USCIS Policy Manual
VOLUME 12: CITIZENSHIP & NATURALIZATION
PART F: GOOD MORAL CHARACTER
Issues relevant to the GMC requirement may arise at any time during the naturalization interview. The officer’s questions during the interview should elicit a complete record of any criminal, unlawful, or questionable activity in which the applicant has ever engaged regardless of whether that information eventually proves to be material to the GMC determination.
The officer should take into consideration the education level of the applicant and his or her knowledge of the English language. The officer may rephrase questions and supplement the inquiry with additional questions to better ensure that the applicant understands the proceedings. See Part E, English and Civics Testing and Exceptions, Chapter 2, English and Civics Testing [12 USCIS-PM E.2], for guidance on rephrasing questions.
The officer must take a sworn statement from an applicant when the applicant admits committing an offense for which the applicant has never been formally charged, indicted, arrested or convicted. See 8 CFR 316.10(b)(2)(iv). See Chapter 2, Adjudicative Factors, Section E, Admission of Certain Criminal Acts [12 USCIS-PM F.2(E)].
In general, an officer has the authority to request the applicant to provide a court disposition for any criminal offense committed in the United States or abroad to properly determine whether the applicant meets the GMC requirement. USCIS requires applicants to provide court dispositions certified by the pertinent jurisdiction for any offense committed during the statutory period. In addition, USCIS may request any additional evidence that may affect a determination regarding the applicant’s GMC. The burden is on the applicant to show that an offense does not prevent him or her from establishing GMC.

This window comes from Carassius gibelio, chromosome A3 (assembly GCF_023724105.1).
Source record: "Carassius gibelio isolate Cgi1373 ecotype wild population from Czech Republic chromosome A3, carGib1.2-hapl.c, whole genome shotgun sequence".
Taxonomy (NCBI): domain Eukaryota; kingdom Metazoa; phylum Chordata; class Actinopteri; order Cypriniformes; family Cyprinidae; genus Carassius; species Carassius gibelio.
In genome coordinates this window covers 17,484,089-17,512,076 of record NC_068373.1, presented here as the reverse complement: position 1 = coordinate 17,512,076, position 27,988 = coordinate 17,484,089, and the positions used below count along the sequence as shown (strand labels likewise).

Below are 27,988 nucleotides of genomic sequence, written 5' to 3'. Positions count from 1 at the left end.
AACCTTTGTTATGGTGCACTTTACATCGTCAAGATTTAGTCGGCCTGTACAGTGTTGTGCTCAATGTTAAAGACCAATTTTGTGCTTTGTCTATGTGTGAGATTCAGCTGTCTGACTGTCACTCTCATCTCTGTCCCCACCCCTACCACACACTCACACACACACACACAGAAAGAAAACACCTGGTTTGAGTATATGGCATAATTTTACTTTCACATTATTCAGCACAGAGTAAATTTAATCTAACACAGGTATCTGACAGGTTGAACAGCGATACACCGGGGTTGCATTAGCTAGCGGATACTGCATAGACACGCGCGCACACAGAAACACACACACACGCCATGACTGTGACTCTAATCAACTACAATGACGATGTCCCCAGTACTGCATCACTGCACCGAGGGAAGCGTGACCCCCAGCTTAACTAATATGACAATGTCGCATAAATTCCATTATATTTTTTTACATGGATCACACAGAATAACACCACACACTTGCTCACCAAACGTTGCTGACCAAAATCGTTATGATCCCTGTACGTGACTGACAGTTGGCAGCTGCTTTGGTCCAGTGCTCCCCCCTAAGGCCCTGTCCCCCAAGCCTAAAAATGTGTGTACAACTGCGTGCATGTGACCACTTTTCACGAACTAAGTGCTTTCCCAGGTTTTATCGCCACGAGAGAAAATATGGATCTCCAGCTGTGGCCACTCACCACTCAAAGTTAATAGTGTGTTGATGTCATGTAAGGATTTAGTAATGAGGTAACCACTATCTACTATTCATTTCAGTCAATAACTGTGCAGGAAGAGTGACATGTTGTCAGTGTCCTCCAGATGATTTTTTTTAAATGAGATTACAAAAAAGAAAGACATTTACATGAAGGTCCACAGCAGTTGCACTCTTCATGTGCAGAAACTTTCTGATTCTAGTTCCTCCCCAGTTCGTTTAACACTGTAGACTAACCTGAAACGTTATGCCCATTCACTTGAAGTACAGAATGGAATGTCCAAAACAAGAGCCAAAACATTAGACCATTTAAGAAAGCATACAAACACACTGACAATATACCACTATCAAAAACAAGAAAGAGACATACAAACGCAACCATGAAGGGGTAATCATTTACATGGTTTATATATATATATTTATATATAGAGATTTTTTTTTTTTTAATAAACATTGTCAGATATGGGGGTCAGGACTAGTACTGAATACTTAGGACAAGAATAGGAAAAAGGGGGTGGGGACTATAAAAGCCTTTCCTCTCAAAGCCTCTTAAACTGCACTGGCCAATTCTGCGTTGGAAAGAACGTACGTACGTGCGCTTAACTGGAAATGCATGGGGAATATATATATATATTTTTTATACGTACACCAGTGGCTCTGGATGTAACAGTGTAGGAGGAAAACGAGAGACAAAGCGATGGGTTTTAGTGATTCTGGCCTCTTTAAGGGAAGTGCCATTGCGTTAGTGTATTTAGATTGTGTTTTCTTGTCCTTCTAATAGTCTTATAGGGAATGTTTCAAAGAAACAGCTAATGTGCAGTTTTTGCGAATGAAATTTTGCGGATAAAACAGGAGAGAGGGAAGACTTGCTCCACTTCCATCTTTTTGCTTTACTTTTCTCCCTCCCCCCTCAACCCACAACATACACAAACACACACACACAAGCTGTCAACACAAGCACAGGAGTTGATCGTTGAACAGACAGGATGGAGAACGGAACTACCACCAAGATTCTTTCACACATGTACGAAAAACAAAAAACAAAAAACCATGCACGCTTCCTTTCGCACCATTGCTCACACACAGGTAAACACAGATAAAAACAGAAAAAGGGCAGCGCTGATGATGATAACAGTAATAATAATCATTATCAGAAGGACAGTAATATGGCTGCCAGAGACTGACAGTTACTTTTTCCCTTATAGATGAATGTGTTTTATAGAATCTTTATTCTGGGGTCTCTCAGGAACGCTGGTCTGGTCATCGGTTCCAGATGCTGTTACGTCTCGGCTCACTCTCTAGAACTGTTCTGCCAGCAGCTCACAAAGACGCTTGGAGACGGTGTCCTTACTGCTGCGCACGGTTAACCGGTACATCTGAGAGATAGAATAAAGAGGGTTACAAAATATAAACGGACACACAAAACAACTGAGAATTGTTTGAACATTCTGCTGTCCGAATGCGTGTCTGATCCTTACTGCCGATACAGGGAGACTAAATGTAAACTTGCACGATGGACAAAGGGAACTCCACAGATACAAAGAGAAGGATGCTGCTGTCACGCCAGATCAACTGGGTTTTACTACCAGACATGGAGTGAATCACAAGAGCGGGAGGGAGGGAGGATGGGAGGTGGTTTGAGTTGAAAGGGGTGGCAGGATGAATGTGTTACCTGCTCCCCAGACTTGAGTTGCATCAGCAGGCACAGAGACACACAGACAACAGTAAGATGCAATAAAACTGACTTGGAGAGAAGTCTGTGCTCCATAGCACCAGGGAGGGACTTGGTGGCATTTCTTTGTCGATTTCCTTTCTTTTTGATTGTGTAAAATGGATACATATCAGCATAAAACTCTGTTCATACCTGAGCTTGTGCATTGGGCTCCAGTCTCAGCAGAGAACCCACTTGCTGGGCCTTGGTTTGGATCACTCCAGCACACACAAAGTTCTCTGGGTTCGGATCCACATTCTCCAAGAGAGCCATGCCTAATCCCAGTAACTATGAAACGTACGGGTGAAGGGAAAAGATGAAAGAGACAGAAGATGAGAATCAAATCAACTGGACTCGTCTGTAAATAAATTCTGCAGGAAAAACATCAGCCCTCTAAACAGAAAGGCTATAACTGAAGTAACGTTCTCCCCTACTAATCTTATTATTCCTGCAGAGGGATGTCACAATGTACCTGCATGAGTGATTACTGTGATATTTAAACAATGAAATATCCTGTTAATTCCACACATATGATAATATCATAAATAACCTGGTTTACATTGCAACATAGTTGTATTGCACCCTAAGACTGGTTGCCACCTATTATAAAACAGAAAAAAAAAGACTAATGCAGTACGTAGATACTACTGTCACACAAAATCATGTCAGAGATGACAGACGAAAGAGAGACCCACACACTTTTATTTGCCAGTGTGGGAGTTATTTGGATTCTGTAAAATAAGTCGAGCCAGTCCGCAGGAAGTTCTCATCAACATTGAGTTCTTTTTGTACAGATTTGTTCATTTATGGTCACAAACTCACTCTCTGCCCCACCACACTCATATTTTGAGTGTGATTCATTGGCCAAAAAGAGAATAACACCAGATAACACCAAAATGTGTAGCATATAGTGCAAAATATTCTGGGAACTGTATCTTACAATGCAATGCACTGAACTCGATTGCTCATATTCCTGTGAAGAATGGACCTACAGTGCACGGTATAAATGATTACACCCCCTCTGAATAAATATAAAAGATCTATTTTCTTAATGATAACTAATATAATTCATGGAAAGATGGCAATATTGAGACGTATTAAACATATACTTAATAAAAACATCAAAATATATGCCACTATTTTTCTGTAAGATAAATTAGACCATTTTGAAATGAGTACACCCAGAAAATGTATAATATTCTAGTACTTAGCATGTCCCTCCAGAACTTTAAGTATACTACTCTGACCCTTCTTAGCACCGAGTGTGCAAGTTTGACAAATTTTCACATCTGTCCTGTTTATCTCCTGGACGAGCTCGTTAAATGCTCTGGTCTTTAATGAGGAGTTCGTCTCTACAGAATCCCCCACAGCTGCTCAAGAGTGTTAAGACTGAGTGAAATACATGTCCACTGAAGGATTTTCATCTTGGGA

An applicant is required to provide a certified court disposition for any arrest involving the following offenses and circumstances, regardless of whether the arrest resulted in a conviction:
Arrest for criminal act committed during the statutory period;
Arrest that occurred on or after November 29, 1990, that may be an aggravated felony; See INA 101(a)(43). See Chapter 4, Permanent Bars to GMC, Section B, Aggravated Felony [12 USCIS-PM F.4(B)].
Arrest for murder;
Arrest for any offense that would render the applicant removable;
Arrest for offenses outside the statutory period, if when combined with other offenses inside the statutory period, the offense would preclude the applicant from establishing GMC; and
Arrest for crime where the applicant would still be on probation at the time of adjudication of the naturalization application or may have been incarcerated for 180 days during the statutory period.
These procedures are not intended to limit the discretion of any officer in requesting documentation that the officer needs to properly assess an applicant’s GMC.
In cases where a court disposition or police record is not available, the applicant must provide original or certified confirmation that the record is not available from the applicable law enforcement agency or court.
In cases where the initial naturalization examination has already been conducted, the officer should adjudicate the naturalization application on the merits where the applicant fails to respond to a request for additional evidence. See Part B, Naturalization Examination, Chapter 4, Results of the Naturalization Examination [12 USCIS-PM B.4], for guidance on decisions on the application, to include cases where the applicant fails to respond. The officer should not deny the application for lack of prosecution after the initial naturalization examination. See INA 335(e). See 8 CFR 335.7.